The Industry Engagement Guide is designed to help IRCs to identify the appropriate breadth of stakeholders to engage with to gather industry intelligence. It also provides guidance about how to collect data in a structured and consistent way across stakeholders.
The Guide outlines the stakeholder categories you need to consult as part of the development of an ISF. It also contains consultation guidance to ensure you ask the right questions. ISF submissions need to include similar information to that described below.
Resource Three: Download Stakeholder Consultation Plan Template here.
How to use the Guide
Work with your SSO to plan stakeholder engagement using the table below. Determine which stakeholders are most relevant, and how they would be engaged. Ensure your approach follows the principles for consultation below.
Principles for consultation
The number of stakeholders that should be consulted in the development of an ISF varies by industry.
The following principles for determining the scale and type of consultation have been developed based on feedback from AISC and the Department.
- There should be evidence of sufficient consultation to support the need for change. Consultation should occur until the IRC is satisfied that additional consultations will yield a similar response. That is, the key themes should be sufficiently validated by stakeholders. This does not mean that stakeholders have to agree on the issues, but that the key issues have been raised.
- It is essential that input is gathered from outside of the IRC, rather than be confined to the IRC members and their organisations.
- Consultation should include groups that will be impacted by any proposed change, as well as groups that would be impacted by a lack of change.
- Consultation approaches should be as active as possible, rather than reactive or receptive (for example, through surveys). Open surveys are prone to collecting responses primarily from highly satisfied or dissatisfied parties, rather than a representative view of industry.
- Consultation approaches should be targeted to meet the needs of different stakeholder groups. For example, stakeholder groups with few individual stakeholders (for example, licensing and regulatory bodies) are likely best consulted through small group interviews or one-on-one discussions. Stakeholder groups with more and diverse stakeholders may best be consulted through discussion forums.
- Industry Engagement Guide.
Consultation Areas Guide
Stakeholder consultation is expected to address the two key areas below. These areas are designed to provide the information necessary to use the Decision Tree resource. Not all stakeholders will engage with every key information area below, so it is important that you carefully consider which areas to discuss with each stakeholder.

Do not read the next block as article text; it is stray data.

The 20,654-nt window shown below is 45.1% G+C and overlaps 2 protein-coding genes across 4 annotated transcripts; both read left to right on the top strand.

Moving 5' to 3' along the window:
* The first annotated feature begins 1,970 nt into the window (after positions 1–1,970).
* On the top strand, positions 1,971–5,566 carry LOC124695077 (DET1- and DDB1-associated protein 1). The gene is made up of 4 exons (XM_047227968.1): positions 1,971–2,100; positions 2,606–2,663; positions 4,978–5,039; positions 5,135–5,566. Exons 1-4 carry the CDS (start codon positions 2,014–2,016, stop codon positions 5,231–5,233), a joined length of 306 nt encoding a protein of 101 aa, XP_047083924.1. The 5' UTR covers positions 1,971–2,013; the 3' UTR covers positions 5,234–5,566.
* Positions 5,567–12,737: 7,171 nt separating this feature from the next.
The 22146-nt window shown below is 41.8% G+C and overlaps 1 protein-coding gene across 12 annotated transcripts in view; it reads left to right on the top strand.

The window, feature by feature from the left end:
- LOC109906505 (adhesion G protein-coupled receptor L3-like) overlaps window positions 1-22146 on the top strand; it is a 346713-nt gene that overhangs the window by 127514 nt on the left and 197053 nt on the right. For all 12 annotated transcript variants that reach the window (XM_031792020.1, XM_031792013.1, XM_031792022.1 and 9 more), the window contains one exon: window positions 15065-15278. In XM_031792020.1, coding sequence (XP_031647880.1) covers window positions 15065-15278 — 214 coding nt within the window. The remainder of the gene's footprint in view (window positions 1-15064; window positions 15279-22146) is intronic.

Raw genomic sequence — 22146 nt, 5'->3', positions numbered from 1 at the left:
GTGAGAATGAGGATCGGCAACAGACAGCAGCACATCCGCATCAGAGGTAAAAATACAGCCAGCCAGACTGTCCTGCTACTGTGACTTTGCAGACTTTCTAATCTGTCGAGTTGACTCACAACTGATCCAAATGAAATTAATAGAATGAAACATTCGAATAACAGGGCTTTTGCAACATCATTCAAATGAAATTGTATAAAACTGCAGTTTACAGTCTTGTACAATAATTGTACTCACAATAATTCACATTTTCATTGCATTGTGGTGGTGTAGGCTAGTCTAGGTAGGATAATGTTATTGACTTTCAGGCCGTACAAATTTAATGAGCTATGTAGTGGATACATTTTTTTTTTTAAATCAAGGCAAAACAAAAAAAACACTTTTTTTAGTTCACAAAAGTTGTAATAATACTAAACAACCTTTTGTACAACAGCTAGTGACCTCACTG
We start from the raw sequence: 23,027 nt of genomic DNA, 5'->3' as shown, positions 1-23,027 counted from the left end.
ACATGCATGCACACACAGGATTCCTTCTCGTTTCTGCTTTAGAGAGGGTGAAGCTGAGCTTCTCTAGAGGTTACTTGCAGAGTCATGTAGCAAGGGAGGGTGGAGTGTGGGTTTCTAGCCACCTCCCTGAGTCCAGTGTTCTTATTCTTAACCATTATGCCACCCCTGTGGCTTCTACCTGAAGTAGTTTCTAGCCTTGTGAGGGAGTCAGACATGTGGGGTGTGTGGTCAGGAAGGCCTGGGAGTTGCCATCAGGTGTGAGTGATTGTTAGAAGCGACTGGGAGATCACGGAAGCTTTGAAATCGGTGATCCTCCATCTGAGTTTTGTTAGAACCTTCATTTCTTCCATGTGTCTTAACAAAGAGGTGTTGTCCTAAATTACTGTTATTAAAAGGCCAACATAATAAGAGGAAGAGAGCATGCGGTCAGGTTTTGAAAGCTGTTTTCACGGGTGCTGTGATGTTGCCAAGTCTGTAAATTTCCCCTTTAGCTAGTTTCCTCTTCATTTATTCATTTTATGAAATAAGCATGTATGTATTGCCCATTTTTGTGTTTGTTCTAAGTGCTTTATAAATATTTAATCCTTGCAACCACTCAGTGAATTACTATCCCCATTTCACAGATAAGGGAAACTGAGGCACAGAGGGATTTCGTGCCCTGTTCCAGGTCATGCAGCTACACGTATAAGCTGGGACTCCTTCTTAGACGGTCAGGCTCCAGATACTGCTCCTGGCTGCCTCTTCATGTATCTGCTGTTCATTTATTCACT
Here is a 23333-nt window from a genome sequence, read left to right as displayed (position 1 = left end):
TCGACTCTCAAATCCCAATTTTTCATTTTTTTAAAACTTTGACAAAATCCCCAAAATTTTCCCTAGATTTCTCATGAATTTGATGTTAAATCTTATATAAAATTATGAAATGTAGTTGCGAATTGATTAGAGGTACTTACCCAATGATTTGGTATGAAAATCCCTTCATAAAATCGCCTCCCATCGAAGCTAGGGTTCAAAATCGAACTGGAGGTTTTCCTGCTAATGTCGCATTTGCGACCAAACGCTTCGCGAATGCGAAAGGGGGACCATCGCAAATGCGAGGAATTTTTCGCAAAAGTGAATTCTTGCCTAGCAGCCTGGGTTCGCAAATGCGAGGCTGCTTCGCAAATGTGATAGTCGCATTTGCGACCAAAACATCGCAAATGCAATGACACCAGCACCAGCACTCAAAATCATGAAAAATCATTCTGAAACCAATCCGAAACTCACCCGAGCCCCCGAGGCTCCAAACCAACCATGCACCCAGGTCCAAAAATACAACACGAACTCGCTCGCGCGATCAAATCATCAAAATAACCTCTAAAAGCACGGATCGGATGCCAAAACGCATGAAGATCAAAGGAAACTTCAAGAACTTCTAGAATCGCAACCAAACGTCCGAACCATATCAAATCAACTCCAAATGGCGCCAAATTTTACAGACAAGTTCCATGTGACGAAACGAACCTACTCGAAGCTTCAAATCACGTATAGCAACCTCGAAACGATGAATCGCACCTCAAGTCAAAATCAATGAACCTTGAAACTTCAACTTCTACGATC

Area 1. Identification of skills issues within industry
The box below provides some example questions that can support the exploration of skills issues with your industry. The final set of discussion questions are best informed by IRC members as they are more closely across your industry context and communication styles.
Example discussion questions to understand changes in skills required by industry
- How have the skills required in your industry changed over the past 5 years (or other relevant period)?
- What has driven this change?
- Has it impacted some job roles more than others?
- Are there any emerging industry trends or skills/knowledge that you would like your staff to have?
- Can you train existing staff for emerging trends in skills, or will you need to recruit new staff?
- What new job roles have been created in your industry in the last 5 years?
- Is there a need for national consistency in training for these job roles?
- What type of training product would be most appropriate for these new job roles? (e.g. qualifications, skill sets)
- Are there other job roles that will emerge in the next five years, and which would require skills not currently provided through VET?
- Are there any skill shortages in your industry?
- What are the drivers of these skill shortages (for example, training barriers, others)?
- To what extent are skills shortages due to the length or content of current training products?
- Are these shortages influenced by adjacent industries?
Area 2. Industry use of training
The second area is about understanding the ways that industry uses the training system. The box below sets out some important areas of inquiry about industry training usage.
Example discussion questions to understand industry training usage
- Development of skills: What is the preference for and use of informal, unaccredited, accredited training, and nationally recognised training products (qualifications, skill sets, units) within your industry context?
- Role of formal qualifications: What qualifications are required as formal or informal entry or progression requirements within your industry?
- Need for formal qualifications: How important are formal qualifications for your industry? What are the drivers behind this?
- Value of formal qualifications: How well do entry-level and upskilling qualifications meet the need of your industry (i.e. would you employ graduates of these qualifications in your business)?
- Accredited training: What factors may encourage or discourage your workforce from using accredited training?